National Register Nomination Information:
The Post Office is located on the broad and spacious Main Street of this community in an area devoted principally to public buildings, four churches and monuments. A large motel adjacent to the Post Office site is a distracting commercial intrusion in an otherwise pleasant and well maintained sector of the town which lies just beyond the commercial and business district. All properties have considerable space around them and the Post Office, which is situated close to the street, commands a noteworthy prominence.
Brick laid in common bond is used for a sub base and major wall areas; a base course and water table are made of coarse granite as is the window trim, string course and cornice. A projecting center portion of the building is embellished with six engaged columns of fluted granite with capitals carved in relief. Two large multi-paned windows of steel fame flank the entrance, which has a new aluminum and glass door and sidelight, which along with a concrete ramp for the handicapped with its profusion of black pipe railing, upsets the symmetry of the front. The two original lamp standards remain in place which seem inappropriate here; better suited to a classical façade where they are so often used.
The lobby appears to be in its original state except for the light fixtures which have been replaced by fluorescent ones. The floor is quarry tile of variegated colors in a pattern of art noveau origin and the wainscot is also made of quarry tile in the same coloration. Plaster walls with latticed metal grilles above the service window and boxes and simpler plaster cornice complete the interior treatment of this space. An original wood and glass vestibule remains, but here again, an element that is often used in post offices of classical design, seems out of place in this building of definite 1930 modernism.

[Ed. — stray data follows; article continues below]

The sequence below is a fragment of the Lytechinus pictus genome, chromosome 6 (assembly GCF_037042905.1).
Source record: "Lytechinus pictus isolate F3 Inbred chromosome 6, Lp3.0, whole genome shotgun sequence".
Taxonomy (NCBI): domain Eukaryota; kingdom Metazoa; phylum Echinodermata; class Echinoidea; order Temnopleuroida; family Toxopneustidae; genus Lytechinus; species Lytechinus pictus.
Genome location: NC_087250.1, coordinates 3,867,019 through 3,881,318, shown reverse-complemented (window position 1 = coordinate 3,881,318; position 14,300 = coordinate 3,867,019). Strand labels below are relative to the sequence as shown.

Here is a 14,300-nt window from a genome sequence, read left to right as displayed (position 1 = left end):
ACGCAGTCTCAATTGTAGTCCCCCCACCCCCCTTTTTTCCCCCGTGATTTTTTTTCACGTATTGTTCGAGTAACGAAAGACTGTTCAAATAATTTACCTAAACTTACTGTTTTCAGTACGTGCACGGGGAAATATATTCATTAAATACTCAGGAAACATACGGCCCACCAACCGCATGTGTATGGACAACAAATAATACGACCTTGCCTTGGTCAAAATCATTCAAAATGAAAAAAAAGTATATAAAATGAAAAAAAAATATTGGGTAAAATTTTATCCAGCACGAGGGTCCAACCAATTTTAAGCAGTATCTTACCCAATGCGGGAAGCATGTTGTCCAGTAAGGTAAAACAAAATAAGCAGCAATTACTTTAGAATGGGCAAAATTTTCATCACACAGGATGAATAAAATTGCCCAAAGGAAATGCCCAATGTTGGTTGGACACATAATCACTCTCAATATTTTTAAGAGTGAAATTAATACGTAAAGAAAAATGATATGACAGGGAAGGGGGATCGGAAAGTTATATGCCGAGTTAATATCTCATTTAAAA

STATEMENT OF SIGNIFICANCE
The architectural design of this Post Office is most unexpected, especially so being located in a small northern New England town. A prime example of so called "starved classicism," it does not suggest the classic or colonial revival designs that were so prevalent at the time, but evokes design parameters that were responsible for sophisticated modern work seen in large urban centers. Probably the only example of art deco expression seen in a public building in the area, this Post Office is a significant contributing building to the town and region.
MAJOR BIBLIOGRAPHICAL REFERENCES
History of Post Office Construction 1900-1940, July, 1982
Craig, Lois, ed., The Federal Presence: Architecture, Politics, and Symbols in the United States Government Building, Cambridge, Massachusetts: The MIT Press, 1979.
FORM PREPARED BY:
Ellsworth H. Kent, Architect
Sullivan Design Group, Inc.
44 Adams Street, Braintree, Massachusetts 02184
August 29, 1985
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